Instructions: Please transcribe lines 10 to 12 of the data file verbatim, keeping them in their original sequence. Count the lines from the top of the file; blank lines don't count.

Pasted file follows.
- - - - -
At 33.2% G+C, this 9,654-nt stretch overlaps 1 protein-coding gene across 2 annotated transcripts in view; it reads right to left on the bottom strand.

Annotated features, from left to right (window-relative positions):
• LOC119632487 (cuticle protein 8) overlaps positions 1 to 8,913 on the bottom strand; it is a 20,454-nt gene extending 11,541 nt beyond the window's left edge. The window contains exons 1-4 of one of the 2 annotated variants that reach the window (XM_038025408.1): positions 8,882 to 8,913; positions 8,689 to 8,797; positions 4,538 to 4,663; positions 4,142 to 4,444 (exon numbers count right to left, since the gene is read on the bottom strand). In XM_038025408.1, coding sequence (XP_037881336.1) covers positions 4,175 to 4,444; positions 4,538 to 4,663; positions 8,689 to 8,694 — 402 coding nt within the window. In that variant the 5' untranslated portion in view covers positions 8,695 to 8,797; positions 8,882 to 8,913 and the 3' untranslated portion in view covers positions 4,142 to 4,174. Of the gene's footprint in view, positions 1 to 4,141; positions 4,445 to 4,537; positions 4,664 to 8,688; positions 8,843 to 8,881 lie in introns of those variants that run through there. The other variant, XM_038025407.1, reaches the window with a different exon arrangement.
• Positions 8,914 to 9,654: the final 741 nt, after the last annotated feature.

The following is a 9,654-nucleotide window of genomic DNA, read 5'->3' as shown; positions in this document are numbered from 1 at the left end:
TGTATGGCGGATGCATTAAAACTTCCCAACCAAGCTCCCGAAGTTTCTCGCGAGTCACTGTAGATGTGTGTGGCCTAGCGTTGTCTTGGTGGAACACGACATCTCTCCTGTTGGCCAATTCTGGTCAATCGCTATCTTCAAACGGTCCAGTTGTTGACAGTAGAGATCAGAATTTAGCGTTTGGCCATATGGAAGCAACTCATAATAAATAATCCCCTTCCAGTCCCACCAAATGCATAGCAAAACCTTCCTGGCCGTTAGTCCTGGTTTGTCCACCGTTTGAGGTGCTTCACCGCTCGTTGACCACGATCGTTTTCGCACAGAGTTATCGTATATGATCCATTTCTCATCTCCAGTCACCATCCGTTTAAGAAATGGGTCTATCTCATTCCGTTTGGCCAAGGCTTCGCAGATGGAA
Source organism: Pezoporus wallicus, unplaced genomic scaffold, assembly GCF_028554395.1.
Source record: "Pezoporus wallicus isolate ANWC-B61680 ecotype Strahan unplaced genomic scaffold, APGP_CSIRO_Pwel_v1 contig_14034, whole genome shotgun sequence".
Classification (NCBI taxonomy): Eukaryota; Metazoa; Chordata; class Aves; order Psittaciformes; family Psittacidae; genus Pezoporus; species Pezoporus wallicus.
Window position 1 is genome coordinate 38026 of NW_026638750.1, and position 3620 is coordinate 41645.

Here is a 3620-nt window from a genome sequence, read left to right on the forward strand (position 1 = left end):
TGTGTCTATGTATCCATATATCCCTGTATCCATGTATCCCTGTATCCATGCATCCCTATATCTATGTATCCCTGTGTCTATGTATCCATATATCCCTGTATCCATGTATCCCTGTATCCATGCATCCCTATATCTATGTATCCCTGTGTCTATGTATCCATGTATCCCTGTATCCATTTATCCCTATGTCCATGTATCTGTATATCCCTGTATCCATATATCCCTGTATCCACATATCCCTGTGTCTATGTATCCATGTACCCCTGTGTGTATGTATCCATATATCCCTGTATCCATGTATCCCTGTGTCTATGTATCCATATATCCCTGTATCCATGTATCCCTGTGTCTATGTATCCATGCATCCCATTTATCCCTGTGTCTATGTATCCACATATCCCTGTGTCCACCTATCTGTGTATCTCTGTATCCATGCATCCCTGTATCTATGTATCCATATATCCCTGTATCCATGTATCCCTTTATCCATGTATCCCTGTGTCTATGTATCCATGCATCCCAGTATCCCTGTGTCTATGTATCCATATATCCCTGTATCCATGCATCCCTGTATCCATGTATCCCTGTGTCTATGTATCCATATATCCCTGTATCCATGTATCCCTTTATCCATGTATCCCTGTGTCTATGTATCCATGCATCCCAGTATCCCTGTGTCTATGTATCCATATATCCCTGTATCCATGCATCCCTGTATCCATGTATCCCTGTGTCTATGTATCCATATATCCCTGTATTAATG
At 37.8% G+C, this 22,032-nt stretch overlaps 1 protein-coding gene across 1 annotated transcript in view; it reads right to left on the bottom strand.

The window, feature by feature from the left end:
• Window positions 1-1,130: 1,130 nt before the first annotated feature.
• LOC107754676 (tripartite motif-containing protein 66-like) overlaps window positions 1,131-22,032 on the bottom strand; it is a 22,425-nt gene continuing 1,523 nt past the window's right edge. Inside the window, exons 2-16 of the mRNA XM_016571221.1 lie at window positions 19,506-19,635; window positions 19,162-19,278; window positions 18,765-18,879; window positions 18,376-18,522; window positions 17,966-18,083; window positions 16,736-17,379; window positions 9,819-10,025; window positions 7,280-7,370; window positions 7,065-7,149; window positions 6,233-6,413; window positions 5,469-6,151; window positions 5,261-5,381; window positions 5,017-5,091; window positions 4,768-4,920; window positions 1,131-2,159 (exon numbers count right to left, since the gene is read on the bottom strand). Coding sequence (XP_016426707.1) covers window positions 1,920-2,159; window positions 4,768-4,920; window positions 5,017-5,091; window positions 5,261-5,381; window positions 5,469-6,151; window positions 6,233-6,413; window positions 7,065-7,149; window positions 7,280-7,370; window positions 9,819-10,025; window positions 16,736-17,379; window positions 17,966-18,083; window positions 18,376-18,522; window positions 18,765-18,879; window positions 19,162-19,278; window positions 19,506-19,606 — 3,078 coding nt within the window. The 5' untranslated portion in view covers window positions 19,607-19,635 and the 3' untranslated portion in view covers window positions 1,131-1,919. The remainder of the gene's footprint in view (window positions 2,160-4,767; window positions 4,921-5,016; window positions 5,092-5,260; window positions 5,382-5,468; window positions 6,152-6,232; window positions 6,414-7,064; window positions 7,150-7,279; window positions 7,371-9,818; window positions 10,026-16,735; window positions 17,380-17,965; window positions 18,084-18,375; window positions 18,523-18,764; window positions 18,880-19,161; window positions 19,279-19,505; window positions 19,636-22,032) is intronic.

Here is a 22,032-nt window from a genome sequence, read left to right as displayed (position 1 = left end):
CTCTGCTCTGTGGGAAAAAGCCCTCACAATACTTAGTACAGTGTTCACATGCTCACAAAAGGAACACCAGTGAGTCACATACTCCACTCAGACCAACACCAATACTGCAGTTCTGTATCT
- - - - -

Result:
Window position 1 is genome coordinate 38026 of NW_026638750.1, and position 3620 is coordinate 41645.

Here is a 3620-nt window from a genome sequence, read left to right on the forward strand (position 1 = left end):
TGTGTCTATGTATCCATATATCCCTGTATCCATGTATCCCTGTATCCATGCATCCCTATATCTATGTATCCCTGTGTCTATGTATCCATATATCCCTGTATCCATGTATCCCTGTATCCATGCATCCCTATATCTATGTATCCCTGTGTCTATGTATCCATGTATCCCTGTATCCATTTATCCCTATGTCCATGTATCTGTATATCCCTGTATCCATATATCCCTGTATCCACATATCCCTGTGTCTATGTATCCATGTACCCCTGTGTGTATGTATCCATATATCCCTGTATCCATGTATCCCTGTGTCTATGTATCCATATATCCCTGTATCCATGTATCCCTGTGTCTATGTATCCATGCATCCCATTTATCCCTGTGTCTATGTATCCACATATCCCTGTGTCCACCTATCTGTGTATCTCTGTATCCATGCATCCCTGTATCTATGTATCCATATATCCCTGTATCCATGTATCCCTTTATCCATGTATCCCTGTGTCTATGTATCCATGCATCCCAGTATCCCTGTGTCTATGTATCCATATATCCCTGTATCCATGCATCCCTGTATCCATGTATCCCTGTGTCTATGTATCCATATATCCCTGTATCCATGTATCCCTTTATCCATGTATCCCTGTGTCTATGTATCCATGCATCCCAGTATCCCTGTGTCTATGTATCCATATATCCCTGTATCCATGCATCCCTGTATCCATGTATCCCTGTGTCTATGTATCCATATATCCCTGTATTAATG